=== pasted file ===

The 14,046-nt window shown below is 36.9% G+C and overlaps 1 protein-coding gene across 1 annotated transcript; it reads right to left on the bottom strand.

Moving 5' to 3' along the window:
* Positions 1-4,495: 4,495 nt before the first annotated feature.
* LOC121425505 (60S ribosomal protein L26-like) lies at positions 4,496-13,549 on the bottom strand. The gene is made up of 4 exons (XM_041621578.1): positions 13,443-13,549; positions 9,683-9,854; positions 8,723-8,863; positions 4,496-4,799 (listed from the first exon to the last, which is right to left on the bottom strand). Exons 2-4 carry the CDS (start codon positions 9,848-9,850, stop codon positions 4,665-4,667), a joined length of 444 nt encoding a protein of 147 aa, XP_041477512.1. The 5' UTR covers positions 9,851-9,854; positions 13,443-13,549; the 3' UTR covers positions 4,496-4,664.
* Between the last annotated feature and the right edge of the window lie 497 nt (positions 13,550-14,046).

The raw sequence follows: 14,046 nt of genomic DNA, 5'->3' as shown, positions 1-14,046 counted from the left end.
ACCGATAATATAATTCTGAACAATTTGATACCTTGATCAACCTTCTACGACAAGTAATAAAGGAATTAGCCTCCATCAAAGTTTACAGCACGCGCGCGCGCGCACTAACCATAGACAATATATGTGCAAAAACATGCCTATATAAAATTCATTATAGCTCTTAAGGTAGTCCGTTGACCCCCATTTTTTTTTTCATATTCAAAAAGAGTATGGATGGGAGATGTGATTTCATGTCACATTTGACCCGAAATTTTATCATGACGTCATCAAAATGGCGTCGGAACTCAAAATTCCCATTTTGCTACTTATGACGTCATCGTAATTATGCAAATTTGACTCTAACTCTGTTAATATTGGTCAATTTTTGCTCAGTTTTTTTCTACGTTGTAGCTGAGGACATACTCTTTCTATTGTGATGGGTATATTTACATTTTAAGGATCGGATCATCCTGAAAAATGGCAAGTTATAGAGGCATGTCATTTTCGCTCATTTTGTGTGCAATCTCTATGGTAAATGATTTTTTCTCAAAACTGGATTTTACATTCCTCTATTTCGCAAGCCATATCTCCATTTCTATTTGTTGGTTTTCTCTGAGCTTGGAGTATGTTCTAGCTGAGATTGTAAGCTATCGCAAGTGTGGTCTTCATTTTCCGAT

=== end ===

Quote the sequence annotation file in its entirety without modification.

The 14,046-nt window shown below is 36.9% G+C and overlaps 1 protein-coding gene across 1 annotated transcript; it reads right to left on the bottom strand.

Moving 5' to 3' along the window:
* Positions 1-4,495: 4,495 nt before the first annotated feature.
* LOC121425505 (60S ribosomal protein L26-like) lies at positions 4,496-13,549 on the bottom strand. The gene is made up of 4 exons (XM_041621578.1): positions 13,443-13,549; positions 9,683-9,854; positions 8,723-8,863; positions 4,496-4,799 (listed from the first exon to the last, which is right to left on the bottom strand). Exons 2-4 carry the CDS (start codon positions 9,848-9,850, stop codon positions 4,665-4,667), a joined length of 444 nt encoding a protein of 147 aa, XP_041477512.1. The 5' UTR covers positions 9,851-9,854; positions 13,443-13,549; the 3' UTR covers positions 4,496-4,664.
* Between the last annotated feature and the right edge of the window lie 497 nt (positions 13,550-14,046).

The raw sequence follows: 14,046 nt of genomic DNA, 5'->3' as shown, positions 1-14,046 counted from the left end.
ACCGATAATATAATTCTGAACAATTTGATACCTTGATCAACCTTCTACGACAAGTAATAAAGGAATTAGCCTCCATCAAAGTTTACAGCACGCGCGCGCGCGCACTAACCATAGACAATATATGTGCAAAAACATGCCTATATAAAATTCATTATAGCTCTTAAGGTAGTCCGTTGACCCCCATTTTTTTTTTCATATTCAAAAAGAGTATGGATGGGAGATGTGATTTCATGTCACATTTGACCCGAAATTTTATCATGACGTCATCAAAATGGCGTCGGAACTCAAAATTCCCATTTTGCTACTTATGACGTCATCGTAATTATGCAAATTTGACTCTAACTCTGTTAATATTGGTCAATTTTTGCTCAGTTTTTTTCTACGTTGTAGCTGAGGACATACTCTTTCTATTGTGATGGGTATATTTACATTTTAAGGATCGGATCATCCTGAAAAATGGCAAGTTATAGAGGCATGTCATTTTCGCTCATTTTGTGTGCAATCTCTATGGTAAATGATTTTTTCTCAAAACTGGATTTTACATTCCTCTATTTCGCAAGCCATATCTCCATTTCTATTTGTTGGTTTTCTCTGAGCTTGGAGTATGTTCTAGCTGAGATTGTAAGCTATCGCAAGTGTGGTCTTCATTTTCCGAT